Abstract: This paper explores the impact of offshoring, or contracting out of business activities to foreign providers, on firm productivity, using Japanese firm-level data for the period 1994-2000. We find that offshoring has generally a positive effect on productivity growth. This effect is robust to controlling for the possible endogeneity of offshoring with respect to unobserved productivity shocks. Our preferred specification suggests that a one percent increase in offshoring intensity raises productivity growth by 0.17 percent. For the average offshoring firm this implies a 1.8 percent increase in annual productivity growth. These results do not appear to depend much on either the level of technological sophistication of a firms' industry or a firms' international orientation. However, we find that the scope for productivity improvements from offshoring depends negatively on the initial level of productivity of the firm.
    Date: 2007–03
  24. By: Eric Rasmusen (Department of Business Economics and Public Policy, Indiana University Kelley School of Business)
    Abstract: Countries have different comparative advantages in quality. These might be due to technological differences, or to reputation differences of the sort described in Klein & Leffler (1981). Reputation differences are particularly interesting, since good reputations are a form of “social capital” that is amenable to modelling. They can explain why firms in these industries like to export even if the foreign price is no higher than the domestic one, and why governments would like to have large “high- value” sectors.
    Date: 2007
  25. By: David Jamieson Bolder; Tiago Rubin
    Abstract: This paper provides an analysis of how a firm’s decision to serve a foreign market by exporting or by engaging in foreign direct investment (FDI) affects firm productivity, when productivity is endogeneous as a function of training. The main result of our paper is that, with endogeneous productivity, exporting results in lower productivity than does FDI, but exporting may result in higher or lower employment and output than does FDI. We also show that FDI has lower employment, higher training, higher wages and higher productivity than does production for the home market. A further interesting and unexpected result of our model is that exporting results in the same level of training and productivity as does production for the home market. However, under the same demand conditions, the exporting firm employs less labour for foreign production than for home production and, consequently, output for the foreign market is lower than output for the home market. In addition, we investigate the firm's decision to serve the foreign market by exporting or by engaging in FDI and determine parameter values for which either regime is chosen.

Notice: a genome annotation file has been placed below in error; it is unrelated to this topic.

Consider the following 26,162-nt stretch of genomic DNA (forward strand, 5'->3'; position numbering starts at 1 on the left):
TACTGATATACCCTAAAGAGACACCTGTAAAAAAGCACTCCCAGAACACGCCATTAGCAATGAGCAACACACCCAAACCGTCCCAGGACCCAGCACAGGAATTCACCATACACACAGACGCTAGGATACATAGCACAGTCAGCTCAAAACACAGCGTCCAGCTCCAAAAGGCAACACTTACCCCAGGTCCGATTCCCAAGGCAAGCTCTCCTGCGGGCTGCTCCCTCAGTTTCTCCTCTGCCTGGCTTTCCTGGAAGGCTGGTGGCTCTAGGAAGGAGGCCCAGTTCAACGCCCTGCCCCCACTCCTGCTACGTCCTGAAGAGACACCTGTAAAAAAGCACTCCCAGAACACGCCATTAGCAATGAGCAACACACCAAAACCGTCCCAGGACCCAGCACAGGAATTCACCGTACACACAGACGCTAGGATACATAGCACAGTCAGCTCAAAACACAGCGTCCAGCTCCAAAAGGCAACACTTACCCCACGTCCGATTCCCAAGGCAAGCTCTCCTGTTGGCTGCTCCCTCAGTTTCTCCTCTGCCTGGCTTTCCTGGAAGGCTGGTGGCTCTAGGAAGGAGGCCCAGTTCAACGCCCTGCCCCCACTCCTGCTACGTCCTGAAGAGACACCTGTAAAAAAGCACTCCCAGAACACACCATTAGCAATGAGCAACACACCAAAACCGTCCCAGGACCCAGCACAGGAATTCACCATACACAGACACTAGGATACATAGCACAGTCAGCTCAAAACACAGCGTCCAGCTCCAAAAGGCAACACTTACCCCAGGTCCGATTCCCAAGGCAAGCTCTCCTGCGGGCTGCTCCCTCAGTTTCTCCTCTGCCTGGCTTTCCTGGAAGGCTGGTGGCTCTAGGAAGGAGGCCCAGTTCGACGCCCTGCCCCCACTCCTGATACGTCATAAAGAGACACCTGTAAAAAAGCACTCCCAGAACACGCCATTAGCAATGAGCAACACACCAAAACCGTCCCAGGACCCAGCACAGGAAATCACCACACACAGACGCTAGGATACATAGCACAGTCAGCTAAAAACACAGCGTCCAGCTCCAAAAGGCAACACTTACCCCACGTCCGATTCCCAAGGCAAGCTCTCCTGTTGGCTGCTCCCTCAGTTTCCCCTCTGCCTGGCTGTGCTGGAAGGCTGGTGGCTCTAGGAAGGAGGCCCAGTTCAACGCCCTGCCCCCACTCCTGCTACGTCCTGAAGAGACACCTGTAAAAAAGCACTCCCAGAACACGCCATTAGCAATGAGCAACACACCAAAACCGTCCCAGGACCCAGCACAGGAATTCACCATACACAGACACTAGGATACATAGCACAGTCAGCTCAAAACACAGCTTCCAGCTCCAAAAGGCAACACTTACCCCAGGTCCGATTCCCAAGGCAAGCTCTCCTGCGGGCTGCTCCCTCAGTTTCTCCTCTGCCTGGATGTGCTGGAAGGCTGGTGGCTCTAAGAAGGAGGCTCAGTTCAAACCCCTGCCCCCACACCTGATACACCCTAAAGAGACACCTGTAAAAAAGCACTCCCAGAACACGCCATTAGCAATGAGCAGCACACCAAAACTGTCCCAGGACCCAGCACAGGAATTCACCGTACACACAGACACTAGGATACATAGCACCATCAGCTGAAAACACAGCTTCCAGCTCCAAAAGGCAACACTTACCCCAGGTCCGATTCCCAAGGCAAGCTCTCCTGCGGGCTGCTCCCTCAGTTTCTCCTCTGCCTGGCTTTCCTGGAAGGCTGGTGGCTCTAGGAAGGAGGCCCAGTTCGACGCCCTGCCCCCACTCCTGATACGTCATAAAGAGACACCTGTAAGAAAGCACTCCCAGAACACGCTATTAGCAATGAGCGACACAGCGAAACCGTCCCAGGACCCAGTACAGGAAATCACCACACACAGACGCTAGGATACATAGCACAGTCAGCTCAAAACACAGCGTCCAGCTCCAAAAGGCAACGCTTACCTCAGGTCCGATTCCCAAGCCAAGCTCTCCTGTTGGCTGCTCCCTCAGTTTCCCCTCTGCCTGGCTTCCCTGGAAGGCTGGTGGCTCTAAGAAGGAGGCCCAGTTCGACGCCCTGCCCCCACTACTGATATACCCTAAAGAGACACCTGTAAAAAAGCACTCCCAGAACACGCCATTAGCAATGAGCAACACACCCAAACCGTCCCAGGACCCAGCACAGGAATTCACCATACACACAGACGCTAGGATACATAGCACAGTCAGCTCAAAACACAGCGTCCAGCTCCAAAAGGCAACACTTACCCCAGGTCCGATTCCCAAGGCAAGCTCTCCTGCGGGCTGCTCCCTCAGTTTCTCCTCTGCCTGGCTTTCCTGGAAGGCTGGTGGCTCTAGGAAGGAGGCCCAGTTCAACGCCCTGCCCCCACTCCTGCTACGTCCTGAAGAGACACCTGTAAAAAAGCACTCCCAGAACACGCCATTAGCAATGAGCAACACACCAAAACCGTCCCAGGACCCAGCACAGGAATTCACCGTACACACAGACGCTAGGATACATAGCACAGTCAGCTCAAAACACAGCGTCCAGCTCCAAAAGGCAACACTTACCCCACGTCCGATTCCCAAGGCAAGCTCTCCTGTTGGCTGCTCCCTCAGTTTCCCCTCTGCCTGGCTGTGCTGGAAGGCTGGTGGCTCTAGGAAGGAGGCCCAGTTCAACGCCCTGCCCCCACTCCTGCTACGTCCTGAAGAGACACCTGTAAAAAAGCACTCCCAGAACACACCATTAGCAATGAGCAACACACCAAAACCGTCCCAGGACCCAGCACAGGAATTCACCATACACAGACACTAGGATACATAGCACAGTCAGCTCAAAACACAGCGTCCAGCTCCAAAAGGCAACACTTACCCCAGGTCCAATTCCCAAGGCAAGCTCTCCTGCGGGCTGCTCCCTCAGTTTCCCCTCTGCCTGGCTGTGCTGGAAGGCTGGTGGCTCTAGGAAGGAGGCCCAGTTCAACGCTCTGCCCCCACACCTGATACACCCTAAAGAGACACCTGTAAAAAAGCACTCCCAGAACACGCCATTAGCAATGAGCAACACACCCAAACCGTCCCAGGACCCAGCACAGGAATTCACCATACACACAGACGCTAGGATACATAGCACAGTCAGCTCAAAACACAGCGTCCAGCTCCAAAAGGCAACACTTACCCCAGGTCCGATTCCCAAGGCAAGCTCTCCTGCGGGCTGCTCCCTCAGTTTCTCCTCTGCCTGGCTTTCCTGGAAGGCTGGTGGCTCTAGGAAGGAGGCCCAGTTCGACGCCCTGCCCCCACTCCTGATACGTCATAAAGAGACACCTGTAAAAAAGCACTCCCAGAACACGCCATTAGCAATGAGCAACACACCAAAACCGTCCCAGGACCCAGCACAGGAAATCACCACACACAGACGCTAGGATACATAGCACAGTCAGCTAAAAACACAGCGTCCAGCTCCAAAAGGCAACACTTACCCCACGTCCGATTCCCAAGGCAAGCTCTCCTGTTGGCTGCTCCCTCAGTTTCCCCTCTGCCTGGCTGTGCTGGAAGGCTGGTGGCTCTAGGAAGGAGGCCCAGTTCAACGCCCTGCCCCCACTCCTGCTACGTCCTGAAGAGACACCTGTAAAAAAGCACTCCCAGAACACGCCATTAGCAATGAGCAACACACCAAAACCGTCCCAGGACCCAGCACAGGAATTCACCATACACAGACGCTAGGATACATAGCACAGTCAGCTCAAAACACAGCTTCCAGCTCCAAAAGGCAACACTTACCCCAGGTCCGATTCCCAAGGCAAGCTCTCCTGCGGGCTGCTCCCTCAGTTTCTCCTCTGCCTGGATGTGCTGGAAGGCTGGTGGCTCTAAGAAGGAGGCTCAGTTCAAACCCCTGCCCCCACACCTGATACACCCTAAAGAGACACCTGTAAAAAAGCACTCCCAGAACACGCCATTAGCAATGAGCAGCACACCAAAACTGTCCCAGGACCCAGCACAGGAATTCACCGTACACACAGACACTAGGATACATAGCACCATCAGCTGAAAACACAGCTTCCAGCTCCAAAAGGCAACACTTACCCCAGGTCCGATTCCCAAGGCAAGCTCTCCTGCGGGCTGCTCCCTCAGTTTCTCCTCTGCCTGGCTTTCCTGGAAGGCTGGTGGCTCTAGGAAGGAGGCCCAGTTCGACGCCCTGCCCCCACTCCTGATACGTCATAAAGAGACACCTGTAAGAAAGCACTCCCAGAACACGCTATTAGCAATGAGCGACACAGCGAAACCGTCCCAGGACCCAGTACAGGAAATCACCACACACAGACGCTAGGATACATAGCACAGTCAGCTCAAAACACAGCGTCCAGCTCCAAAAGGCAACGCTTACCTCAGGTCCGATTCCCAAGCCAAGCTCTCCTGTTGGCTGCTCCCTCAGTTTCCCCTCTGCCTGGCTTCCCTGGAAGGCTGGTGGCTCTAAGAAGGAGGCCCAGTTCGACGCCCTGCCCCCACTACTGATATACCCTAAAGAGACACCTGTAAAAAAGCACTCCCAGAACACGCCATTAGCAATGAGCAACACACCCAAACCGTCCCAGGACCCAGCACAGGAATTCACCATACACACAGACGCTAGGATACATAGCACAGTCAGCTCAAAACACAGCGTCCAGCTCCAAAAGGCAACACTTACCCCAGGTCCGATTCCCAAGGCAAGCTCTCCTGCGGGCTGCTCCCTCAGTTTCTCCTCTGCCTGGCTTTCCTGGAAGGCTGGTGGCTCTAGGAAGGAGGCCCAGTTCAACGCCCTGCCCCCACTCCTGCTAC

Keywords: International topics; Labour markets; Productivity
    JEL: F22 F23
    Date: 2007
  26. By: Dominic Rohner
    Abstract: Empirical studies have found ethnic cleavages to play an important role in the occurrence of civil conflict. Surprisingly, theoretical research on ethnic con.ict has been very scarce. In the present contribution a theoretical model of reputation and ethnic conflict is built. Depending on the information structure and the reputation cost of defecting, economic interaction can either result in (peaceful) trade or in appropriative conflict. Ethnic divisions affect the reputation cost of defection and therefore influence the conflict risk. It is shown what respective effects ethnic fractionalisation, polarisation and segregation have on the risk of conflict.
    Keywords: Conflict, Ethnicity, Reputation, Information, Trade
    JEL: C73 D74 F10 L14 Z13
    Date: 2006–11
  27. By: Alexander HIJZEN; INUI Tomohiko; TODO Yasuyuki
    Abstract: In the present paper we investigate the causal effect of becoming a multinational on home performance for a large panel of Japanese firms for the period 1995-2002. We adopt matching techniques in combination with a difference-in-difference estimator to evaluate the causal effect of establishing a foreign affiliate on productivity, output and employment. We find that Japanese outward FDI tends to strengthen the economic activities of Japanese firms in Japan in terms of both output and employment. This finding is in line with the stylized fact in the literature that FDI and exports are complements. However, we do not find a significant positive effect on productivity.
    Date: 2007–03